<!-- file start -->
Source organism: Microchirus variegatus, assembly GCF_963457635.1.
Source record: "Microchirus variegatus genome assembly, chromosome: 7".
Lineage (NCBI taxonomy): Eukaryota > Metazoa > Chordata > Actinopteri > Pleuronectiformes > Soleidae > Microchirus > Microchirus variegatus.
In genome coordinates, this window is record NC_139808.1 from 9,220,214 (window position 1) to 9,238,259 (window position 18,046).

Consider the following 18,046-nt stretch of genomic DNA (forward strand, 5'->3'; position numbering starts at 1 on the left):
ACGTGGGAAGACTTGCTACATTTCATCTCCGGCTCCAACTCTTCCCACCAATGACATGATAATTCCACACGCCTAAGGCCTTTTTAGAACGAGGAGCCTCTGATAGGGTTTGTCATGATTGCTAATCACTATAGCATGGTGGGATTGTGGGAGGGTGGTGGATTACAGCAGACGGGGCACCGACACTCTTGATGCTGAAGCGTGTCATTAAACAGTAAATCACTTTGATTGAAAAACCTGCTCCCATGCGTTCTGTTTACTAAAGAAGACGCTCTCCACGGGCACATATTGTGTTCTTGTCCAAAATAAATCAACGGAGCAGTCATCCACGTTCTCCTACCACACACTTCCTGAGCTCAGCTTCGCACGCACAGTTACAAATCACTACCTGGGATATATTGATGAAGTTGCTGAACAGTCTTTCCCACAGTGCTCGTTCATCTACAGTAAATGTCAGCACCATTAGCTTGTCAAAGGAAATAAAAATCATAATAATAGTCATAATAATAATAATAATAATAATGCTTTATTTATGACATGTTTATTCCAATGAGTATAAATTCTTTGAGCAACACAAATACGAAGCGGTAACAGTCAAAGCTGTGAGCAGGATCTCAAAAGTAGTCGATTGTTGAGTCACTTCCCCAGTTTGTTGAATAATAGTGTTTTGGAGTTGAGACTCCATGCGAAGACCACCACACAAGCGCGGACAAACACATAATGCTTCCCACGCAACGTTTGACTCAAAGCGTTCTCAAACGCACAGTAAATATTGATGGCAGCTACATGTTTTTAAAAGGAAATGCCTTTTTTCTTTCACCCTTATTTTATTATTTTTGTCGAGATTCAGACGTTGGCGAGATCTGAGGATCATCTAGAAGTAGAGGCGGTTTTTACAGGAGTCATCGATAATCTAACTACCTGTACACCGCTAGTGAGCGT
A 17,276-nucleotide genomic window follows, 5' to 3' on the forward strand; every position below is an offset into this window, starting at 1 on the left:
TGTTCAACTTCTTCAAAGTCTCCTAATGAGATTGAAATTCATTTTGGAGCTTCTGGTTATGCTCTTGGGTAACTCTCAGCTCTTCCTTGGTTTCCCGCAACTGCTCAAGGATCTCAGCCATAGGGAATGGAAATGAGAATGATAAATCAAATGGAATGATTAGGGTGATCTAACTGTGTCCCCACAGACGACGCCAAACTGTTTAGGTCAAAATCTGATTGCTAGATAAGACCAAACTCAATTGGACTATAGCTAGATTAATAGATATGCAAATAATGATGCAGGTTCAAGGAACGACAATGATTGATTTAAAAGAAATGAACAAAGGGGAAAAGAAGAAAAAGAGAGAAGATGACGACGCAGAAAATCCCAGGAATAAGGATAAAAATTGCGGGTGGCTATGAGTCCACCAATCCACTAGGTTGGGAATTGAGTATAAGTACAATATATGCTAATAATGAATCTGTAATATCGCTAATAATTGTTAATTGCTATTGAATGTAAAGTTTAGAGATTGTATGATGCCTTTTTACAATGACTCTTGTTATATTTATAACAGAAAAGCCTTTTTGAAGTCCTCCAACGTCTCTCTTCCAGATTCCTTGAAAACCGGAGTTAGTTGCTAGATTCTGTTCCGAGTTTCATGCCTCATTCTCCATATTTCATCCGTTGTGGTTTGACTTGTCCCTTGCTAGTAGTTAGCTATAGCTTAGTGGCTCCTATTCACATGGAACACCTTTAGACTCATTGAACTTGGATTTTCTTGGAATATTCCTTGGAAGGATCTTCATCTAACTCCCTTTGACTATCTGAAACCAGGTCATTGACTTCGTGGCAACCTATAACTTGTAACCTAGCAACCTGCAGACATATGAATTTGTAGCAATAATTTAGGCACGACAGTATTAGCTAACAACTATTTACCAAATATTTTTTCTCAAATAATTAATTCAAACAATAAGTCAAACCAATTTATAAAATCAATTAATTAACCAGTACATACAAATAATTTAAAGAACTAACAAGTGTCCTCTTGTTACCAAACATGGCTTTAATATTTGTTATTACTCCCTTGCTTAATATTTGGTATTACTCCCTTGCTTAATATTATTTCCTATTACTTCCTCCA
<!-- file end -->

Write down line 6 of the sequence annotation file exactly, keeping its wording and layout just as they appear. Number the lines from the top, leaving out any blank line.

ACGTGGGAAGACTTGCTACATTTCATCTCCGGCTCCAACTCTTCCCACCAATGACATGATAATTCCACACGCCTAAGGCCTTTTTAGAACGAGGAGCCTCTGATAGGGTTTGTCATGATTGCTAATCACTATAGCATGGTGGGATTGTGGGAGGGTGGTGGATTACAGCAGACGGGGCACCGACACTCTTGATGCTGAAGCGTGTCATTAAACAGTAAATCACTTTGATTGAAAAACCTGCTCCCATGCGTTCTGTTTACTAAAGAAGACGCTCTCCACGGGCACATATTGTGTTCTTGTCCAAAATAAATCAACGGAGCAGTCATCCACGTTCTCCTACCACACACTTCCTGAGCTCAGCTTCGCACGCACAGTTACAAATCACTACCTGGGATATATTGATGAAGTTGCTGAACAGTCTTTCCCACAGTGCTCGTTCATCTACAGTAAATGTCAGCACCATTAGCTTGTCAAAGGAAATAAAAATCATAATAATAGTCATAATAATAATAATAATAATAATGCTTTATTTATGACATGTTTATTCCAATGAGTATAAATTCTTTGAGCAACACAAATACGAAGCGGTAACAGTCAAAGCTGTGAGCAGGATCTCAAAAGTAGTCGATTGTTGAGTCACTTCCCCAGTTTGTTGAATAATAGTGTTTTGGAGTTGAGACTCCATGCGAAGACCACCACACAAGCGCGGACAAACACATAATGCTTCCCACGCAACGTTTGACTCAAAGCGTTCTCAAACGCACAGTAAATATTGATGGCAGCTACATGTTTTTAAAAGGAAATGCCTTTTTTCTTTCACCCTTATTTTATTATTTTTGTCGAGATTCAGACGTTGGCGAGATCTGAGGATCATCTAGAAGTAGAGGCGGTTTTTACAGGAGTCATCGATAATCTAACTACCTGTACACCGCTAGTGAGCGT